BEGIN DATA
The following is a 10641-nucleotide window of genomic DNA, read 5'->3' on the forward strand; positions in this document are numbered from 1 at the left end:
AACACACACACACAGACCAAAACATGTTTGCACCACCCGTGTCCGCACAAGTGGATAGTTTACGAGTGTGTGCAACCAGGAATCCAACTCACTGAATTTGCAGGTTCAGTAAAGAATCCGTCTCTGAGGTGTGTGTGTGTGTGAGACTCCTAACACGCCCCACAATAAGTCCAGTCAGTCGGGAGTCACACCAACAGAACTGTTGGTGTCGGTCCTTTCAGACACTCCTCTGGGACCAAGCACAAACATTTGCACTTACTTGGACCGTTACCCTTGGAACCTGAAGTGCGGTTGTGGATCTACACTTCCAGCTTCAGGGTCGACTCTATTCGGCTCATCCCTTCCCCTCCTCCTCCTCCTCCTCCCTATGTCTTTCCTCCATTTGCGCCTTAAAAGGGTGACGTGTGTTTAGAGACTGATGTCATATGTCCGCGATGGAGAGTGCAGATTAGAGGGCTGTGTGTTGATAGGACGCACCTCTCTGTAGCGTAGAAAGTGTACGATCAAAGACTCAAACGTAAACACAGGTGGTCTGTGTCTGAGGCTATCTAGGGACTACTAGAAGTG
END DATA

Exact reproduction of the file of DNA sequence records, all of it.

The following is a 10641-nucleotide window of genomic DNA, read 5'->3' on the forward strand; positions in this document are numbered from 1 at the left end:
AACACACACACACAGACCAAAACATGTTTGCACCACCCGTGTCCGCACAAGTGGATAGTTTACGAGTGTGTGCAACCAGGAATCCAACTCACTGAATTTGCAGGTTCAGTAAAGAATCCGTCTCTGAGGTGTGTGTGTGTGTGAGACTCCTAACACGCCCCACAATAAGTCCAGTCAGTCGGGAGTCACACCAACAGAACTGTTGGTGTCGGTCCTTTCAGACACTCCTCTGGGACCAAGCACAAACATTTGCACTTACTTGGACCGTTACCCTTGGAACCTGAAGTGCGGTTGTGGATCTACACTTCCAGCTTCAGGGTCGACTCTATTCGGCTCATCCCTTCCCCTCCTCCTCCTCCTCCTCCCTATGTCTTTCCTCCATTTGCGCCTTAAAAGGGTGACGTGTGTTTAGAGACTGATGTCATATGTCCGCGATGGAGAGTGCAGATTAGAGGGCTGTGTGTTGATAGGACGCACCTCTCTGTAGCGTAGAAAGTGTACGATCAAAGACTCAAACGTAAACACAGGTGGTCTGTGTCTGAGGCTATCTAGGGACTACTAGAAGTG